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Climate Change; Whales and Wind Energy

“Thar she blows!”

This is a refrain that most are familiar with. Whether from the book “Moby Dick” or the recent movie based on Nathaniel Philbrick’s book, “In the Heart of the Sea,” whaling was an important business for centuries. The Basque people from Spain may have been the first to start the whale oil production operations in North America, in Red Bay, Labrador in the 1500’s. The “Right Whale,” plentiful then in the waters off North America, was the “right” whale to take as it contained large amounts of oil in its blubber. The sperm whale was also highly valued.

Over the next 300 years or so the whale harvests peaked and then declined, and even with a large fleet of New England ships, captains and crews, whale oil yields dropped off precipitously. See graph “US Whale Oil and Sperm Oil Imports [1805 – 1905].” Graph is from Walter Towers’ book of 1907. The upper jagged line shows the gallons of [“right”] whale oil which peaked at about 10,000,000 gallons annually in the 1850’s. The lower line shows that sperm oil peaked in the 1840’s at about 5,000,000 gallons annually and then decreased steadily.

This oil was important not only for lighting the lamps in Europe and the U.S., but among other uses, as a lubricant for the machines of the emerging Industrial Revolution.

New England had about 795 ships of the 900 in the world dedicated to this slaughter. There were tens of thousands of people involved in this industry. With few whales remaining, and voyages lasting up to 2 years or more before returning to port with whale oil, the whole industry collapsed.

American business, and the workers in this trade, went through a wrenching transition to a new economy. An industrial era was emerging based on petroleum, gas, and eventually electricity and required workers to learn new skills as opportunities developed elsewhere.

Today the U.S. economy is going through major changes again. Robotics used in manufacturing has displaced many workers and now a major transition is happening in the area of energy supply. Automation and robotics used in the production of coal and oil has increased output significantly, at a lower unit cost, and requires far less workers.

Couple this with the fact that the combustion of fossil fuels produces carbon dioxide, a greenhouse gas, [GHG]. This GHG in the atmosphere absorbs a lot of energy that normally would be lost to space and returns it to Earth’s surface. Since we burn an enormous amount of fossil fuels, we produce enormous quantities of this gas changing the composition of our atmosphere and our CLIMATE. See graph, “Carbon Dioxide Continues to Reach New Highs” over last seven years.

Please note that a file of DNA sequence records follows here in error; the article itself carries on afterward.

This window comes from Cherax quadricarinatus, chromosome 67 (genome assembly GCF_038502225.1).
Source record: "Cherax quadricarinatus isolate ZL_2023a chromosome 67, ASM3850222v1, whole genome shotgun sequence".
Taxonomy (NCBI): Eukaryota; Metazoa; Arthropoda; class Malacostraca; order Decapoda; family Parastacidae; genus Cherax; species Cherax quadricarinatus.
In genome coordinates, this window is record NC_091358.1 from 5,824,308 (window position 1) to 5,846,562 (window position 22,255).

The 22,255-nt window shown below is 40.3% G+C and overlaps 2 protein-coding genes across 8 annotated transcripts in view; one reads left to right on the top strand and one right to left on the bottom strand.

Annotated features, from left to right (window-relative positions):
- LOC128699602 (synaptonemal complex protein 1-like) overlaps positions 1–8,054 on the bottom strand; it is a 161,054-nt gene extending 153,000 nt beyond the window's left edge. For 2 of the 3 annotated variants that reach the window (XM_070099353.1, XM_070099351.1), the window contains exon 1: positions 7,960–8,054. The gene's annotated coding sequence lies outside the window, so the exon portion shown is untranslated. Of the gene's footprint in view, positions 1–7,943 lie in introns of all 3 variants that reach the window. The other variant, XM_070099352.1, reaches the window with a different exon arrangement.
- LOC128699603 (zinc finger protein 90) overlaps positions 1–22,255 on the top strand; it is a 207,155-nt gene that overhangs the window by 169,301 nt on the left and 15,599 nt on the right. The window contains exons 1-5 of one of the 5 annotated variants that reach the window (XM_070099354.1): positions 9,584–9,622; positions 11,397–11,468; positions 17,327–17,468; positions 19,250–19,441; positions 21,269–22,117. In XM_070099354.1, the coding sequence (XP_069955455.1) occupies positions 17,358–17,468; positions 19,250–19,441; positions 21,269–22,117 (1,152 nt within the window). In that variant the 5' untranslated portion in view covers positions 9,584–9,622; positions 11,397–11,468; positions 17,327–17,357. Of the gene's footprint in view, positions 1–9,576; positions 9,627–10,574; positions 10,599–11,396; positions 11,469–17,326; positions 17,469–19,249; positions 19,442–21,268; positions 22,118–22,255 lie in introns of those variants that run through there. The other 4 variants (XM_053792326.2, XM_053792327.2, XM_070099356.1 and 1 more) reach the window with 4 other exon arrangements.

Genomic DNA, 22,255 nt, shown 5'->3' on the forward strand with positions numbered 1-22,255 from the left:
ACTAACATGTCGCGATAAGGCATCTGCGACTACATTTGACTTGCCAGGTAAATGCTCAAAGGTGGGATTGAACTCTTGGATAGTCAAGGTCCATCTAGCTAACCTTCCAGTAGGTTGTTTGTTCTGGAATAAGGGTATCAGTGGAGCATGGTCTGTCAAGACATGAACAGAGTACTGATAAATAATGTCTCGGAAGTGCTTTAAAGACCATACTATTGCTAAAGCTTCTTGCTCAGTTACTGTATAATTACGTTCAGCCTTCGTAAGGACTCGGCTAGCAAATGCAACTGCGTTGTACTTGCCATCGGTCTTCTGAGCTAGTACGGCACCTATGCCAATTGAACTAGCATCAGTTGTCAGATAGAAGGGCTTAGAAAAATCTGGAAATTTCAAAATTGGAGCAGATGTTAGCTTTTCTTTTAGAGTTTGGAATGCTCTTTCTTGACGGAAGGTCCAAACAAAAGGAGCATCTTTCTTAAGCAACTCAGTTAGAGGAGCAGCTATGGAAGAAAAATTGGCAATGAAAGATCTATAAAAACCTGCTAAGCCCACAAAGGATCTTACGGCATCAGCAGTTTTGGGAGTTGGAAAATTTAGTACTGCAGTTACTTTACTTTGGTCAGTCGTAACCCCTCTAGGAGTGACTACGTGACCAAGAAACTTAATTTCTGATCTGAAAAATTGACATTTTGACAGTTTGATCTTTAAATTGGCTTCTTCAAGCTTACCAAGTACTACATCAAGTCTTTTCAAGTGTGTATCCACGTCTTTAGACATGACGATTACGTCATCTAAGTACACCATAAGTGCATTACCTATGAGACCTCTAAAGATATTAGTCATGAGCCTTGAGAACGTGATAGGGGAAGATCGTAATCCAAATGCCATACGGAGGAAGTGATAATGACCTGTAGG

The horizontal axis goes from JAN through NOV while the vertical axis is in parts per million [PPM] of carbon dioxide. The increase in the concentration of this gas is relentless and is the highest it has been in millions of years.

The impact is clear. In the week, “Feb. 17-24, 2017” over 1,535 “Record highs” temperatures in the U.S. were tied or broken, while only 16 “Record lows” were set. See table from NOAA/NCEI.

We are getting into dangerous territory from a weather and climate change point of view. All of this increased energy in the atmosphere is influencing our weather. We can expect to see increased severe weather from floods to droughts to major rainfall events.

However, technology in the form of large efficient wind turbines, is beginning to generate significant amounts of “renewable” electrical power today.

According to American Wind Energy Association, in 2016, wind power exceeded hydropower as the U.S.’s top source of non-nuclear renewable electricity capacity. There are 82.2 gigawatts installed now with another 10.4 gigawatts currently under construction.

U.S. wind energy provided 5.5% of the nation’s electricity in 2016.

In the United Kingdom wind power provided 11.5% of generation in 2016; more than coal.

China is installing more than one wind turbine every hour and has 92,000 in total. It has double the capacity of the U.S. See bbc.com photo of turbines in China.  It is becoming a global leader in combatting climate change.

For the first time global wind power now surpasses nuclear power. Another transition is underway!

And so it goes.

The scientific career of Raymond N. Johnson, Ph.D., spanned 30 years in research and development as an organic/analytical chemist; he is currently founder and director of the Institute of Climate Studies USA (www.ICSUSA.org). Climate Science is published the first Sunday of every month.